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Thursday, June 28, 2012

How to Write a Review

Dear Readers, you've been pestered by authors you know to not only read their book(s) but to write a review for it.

How scary!

You're not a writer. You got C's in English and that was because the teacher liked you. You can't remember the last time you wrote a thank-you note, let alone an essay. Best just to nod politely and scuttle away when your author friend is distracted, right?

Wrong. It doesn't have to be hard to write a review. It doesn't have to take all day, or even require spell check (which Amazon may actually have).

A review is for another reader. They don't expect you to write a treatise on the book. They don't expect you to sum it up for them. In fact, they'd rather you didn't. Amazon prefers reviews be fewer than 300 words. This post will be longer than 300 words.

Think of it as a "comment" about the book.

Just tell one thing you liked and one thing you didn't. That's not hard. The more specific you are, the better, unless you give away secrets. That's no fun for anybody.

Some examples: "I liked how the main character was always cracking jokes at the worst time." "I keep thinking about the story and wondering what they're doing now." "I loved the dragon! He was so cool!" Well, that one isn't terribly specific, but sometimes that's what you've got.

What you didn't like? Some examples: "She kept using 'like this' or 'like that.' It got on my nerves." "The story got pretty complicated in the middle. I had to stop and reread a couple times to make sure I understood." "I hated the ending. I prefer happy endings." OK, that's almost a plot-spoiler but it counts.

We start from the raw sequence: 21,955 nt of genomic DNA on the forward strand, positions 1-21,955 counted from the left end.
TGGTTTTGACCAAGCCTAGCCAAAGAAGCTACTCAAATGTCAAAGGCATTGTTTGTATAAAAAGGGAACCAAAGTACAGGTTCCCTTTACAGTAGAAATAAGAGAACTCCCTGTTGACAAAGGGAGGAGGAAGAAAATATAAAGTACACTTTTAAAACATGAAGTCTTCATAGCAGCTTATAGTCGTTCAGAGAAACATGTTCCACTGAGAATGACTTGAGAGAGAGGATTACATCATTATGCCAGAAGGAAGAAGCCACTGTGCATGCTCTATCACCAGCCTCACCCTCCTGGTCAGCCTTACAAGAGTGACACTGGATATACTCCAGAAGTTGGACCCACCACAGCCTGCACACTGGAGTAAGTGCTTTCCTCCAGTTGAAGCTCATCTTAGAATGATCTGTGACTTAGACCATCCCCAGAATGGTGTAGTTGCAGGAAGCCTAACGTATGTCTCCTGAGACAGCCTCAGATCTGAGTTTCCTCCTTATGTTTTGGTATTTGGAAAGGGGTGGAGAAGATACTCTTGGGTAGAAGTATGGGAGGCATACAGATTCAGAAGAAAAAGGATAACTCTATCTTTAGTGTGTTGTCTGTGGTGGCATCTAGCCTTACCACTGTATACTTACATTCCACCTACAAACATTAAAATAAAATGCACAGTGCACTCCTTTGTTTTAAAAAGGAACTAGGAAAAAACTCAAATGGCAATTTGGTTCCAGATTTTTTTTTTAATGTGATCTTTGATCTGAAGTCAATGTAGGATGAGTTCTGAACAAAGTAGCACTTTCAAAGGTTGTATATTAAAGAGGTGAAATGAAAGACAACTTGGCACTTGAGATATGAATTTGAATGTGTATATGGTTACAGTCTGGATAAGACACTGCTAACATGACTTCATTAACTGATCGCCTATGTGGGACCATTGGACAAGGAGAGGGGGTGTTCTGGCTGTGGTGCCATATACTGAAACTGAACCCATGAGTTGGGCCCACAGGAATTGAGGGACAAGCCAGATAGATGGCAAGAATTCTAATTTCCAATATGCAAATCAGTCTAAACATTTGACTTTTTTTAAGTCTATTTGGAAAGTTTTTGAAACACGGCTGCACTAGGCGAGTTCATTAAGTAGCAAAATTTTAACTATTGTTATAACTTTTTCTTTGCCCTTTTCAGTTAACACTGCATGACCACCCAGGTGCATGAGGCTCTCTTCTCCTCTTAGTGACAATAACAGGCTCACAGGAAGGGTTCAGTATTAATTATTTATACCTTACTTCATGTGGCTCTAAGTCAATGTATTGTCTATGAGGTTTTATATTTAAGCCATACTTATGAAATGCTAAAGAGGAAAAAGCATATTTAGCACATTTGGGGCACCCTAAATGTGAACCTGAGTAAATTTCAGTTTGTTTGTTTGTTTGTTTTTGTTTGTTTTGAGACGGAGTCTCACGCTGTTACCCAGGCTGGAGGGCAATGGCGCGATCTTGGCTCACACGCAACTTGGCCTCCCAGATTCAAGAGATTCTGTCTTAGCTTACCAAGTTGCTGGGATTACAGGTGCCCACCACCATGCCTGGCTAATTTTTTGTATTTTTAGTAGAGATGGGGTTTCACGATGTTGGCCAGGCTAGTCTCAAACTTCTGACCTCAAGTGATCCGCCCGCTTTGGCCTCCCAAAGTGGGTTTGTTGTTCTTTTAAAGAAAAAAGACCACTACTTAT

See? Simple. You're looking at 15 minutes, tops. Unless you get carried away. You may find you like writing comments about a book. Just keep in mind - no spoilers. Save those for that blog you're going to start for book reviews.

Give it a try. Amazon is really easy for review posting and it is the biggest online seller of books. You'll never have to avoid your writer friend again.


  1. I've been reading Christian fantasy ebooks when they go out for free on Amazon. I've left some depressingly bad reviews lately. Wandering plots, vague characters, and telling, telling, telling.

  2. I think when some readers are asked to review books they feel like they're being shoved back to fifth grade and told to write a "book report." Their brain screams and begins to shut down. Panic! What if I fail????

  3. Ah, but, Kessie, you're a writer. You're not afraid of writing.

    Kat, that's why I wrote a "how-to." Reviews don't have to be scary. Just showing a normal person read the book is helpful for the author.


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